A fundraiser for Nicoll Hernández-Polanco—a Guatemalan transgender woman
who's been in an all-male immigration detention center in Florence for about six months—kick started earlier this month to have some cash handy in case a judge sets a price to Nicoll's freedom in upcoming days.
Nicoll's bond hearing is now scheduled for April 22, according to Mariposas Sin Fronteras
—a Tucson LGBT/immigrants rights advocacy group. Her attorneys, Heather Hamel and Vidula Patki, say her asylum hearing might take place that same day, but they are waiting for confirmation on everything that'll be happening this and next week related to Nicoll's case.
Advocates have been fighting for Nicoll's release, or least her transfer to an all-female detention facility, since the end of last year but Immigration Customs Enforcement has repeatedly refused. Nicoll has two previous deportations, which is the reason she had to wait six months to get a bond hearing.
Hamel and Patki hoped ICE would grant her humanitarian parole (since Nicoll is an asylum seeker), especially after Nicoll reported she had been sexually abused by another detainee. While in detention, the abuse has been constant—physical and emotional from both other detainees and detention center guards. The first month she was in detention, Nicoll was patted down at least six times a day by the male guards and she has had to shower with the other detainees.
When I visited her a few months ago, I heard a guard refer to Nicoll as "this dude" in a very hostile manner while I waited for her in the visiting room. She'd go from happy and talkative to very upset at the sight of a group of guards, and she'd tell me to speak quietly when they were around because she was frightened by them.
One of the times she defended herself from the abuse, she was thrown into solitary, allegedly for her "safety."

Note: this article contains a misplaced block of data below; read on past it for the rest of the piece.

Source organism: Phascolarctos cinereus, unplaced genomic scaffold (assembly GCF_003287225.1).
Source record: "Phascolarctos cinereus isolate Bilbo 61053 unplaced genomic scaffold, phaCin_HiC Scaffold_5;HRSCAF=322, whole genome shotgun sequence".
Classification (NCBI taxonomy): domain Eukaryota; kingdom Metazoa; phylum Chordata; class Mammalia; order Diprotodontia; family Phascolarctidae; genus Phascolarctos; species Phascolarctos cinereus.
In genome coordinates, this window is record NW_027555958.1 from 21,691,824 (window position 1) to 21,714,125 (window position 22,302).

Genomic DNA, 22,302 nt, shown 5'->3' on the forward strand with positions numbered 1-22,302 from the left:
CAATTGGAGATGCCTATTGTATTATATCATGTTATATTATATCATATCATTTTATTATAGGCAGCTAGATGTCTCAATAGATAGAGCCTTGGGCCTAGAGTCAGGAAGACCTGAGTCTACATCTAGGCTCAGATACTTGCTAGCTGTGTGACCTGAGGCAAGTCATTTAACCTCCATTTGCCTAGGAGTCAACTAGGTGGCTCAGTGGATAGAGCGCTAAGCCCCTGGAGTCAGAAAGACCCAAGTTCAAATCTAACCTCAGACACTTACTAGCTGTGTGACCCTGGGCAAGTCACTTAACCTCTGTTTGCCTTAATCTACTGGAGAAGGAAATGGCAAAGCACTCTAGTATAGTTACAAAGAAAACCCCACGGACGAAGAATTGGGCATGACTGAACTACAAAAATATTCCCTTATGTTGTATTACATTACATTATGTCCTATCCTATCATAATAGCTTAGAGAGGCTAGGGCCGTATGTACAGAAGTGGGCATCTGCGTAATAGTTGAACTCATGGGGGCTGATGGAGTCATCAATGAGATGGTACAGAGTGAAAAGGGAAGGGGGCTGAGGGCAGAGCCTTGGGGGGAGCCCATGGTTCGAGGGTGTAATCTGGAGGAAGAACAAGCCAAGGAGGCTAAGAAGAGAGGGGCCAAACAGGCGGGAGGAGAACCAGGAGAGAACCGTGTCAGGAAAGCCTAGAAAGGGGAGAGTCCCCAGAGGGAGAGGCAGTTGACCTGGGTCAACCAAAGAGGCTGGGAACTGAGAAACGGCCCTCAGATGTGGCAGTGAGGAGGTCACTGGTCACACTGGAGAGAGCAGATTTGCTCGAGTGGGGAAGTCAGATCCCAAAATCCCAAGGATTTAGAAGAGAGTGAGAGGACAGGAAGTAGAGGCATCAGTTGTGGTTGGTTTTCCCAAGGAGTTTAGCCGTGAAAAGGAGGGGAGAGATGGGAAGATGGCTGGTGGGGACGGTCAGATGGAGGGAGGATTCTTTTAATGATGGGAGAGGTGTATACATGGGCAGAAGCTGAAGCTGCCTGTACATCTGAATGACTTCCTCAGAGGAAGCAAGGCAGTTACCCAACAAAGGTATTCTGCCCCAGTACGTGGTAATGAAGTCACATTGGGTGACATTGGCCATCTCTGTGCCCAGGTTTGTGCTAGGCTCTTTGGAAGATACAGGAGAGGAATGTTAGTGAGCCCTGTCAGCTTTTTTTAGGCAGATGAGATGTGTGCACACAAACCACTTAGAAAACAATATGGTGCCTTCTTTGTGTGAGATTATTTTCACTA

Since being a child, growing up in one of the poorest and most dangerous slums of Guatemala City, Nicoll has been a victim of all types of abuse. She's been practically on her own since her early teens and has no relationship with any of her family members.
At the age of 17, the now 24-year-old tried crossing into the U.S. twice but was apprehended and deported both times. In October 2014, after some time living in Mexico (where she was kidnapped and sexually abused), she reached the Sonora-Arizona border and pleaded for asylum.
I was touched by something one of Nicoll's attorneys, Heather Hamel, told me during our interview for a story I wrote on Nicoll in March:
"The most tragic aspect of this is, asylum law is supposed to be a way to expand protection to vulnerable individuals who would be otherwise persecuted in their home countries because of who they are, and that is the way that it is supposed to function," says Heather Hamel, a Phoenix-based corporate law attorney, who, alongside colleague Vidula Patki, has taken on Hernández-Polanco's case pro-bono. "As we have dug into this case, and became more familiar with the treatment of LGBT individuals in detention...this is a group of people who are fleeing discrimination and violence in their home countries, and they come to the U.S. seeking a safe haven, and instead of extending protection, we cart them off and put them in detention facilities where they are re-exposed to violence and discrimination, and that is tragic."
Nicoll cannot be sent back to Guatemala. Being from there myself, I have witnessed and learned about the violence against transgender women like Nicoll.
She is one among too many people in similar circumstances. I don't understand why asylum seekers from south of the border are thrown into more suffering while they wait for their future to sort out.
The fundraiser for Nicoll set a goal of $10,000—Mariposas Sin Fronteras expects her bond (if granted) will be that high. The page is gofundme.com/freenicoll
and they have about $1,200 already.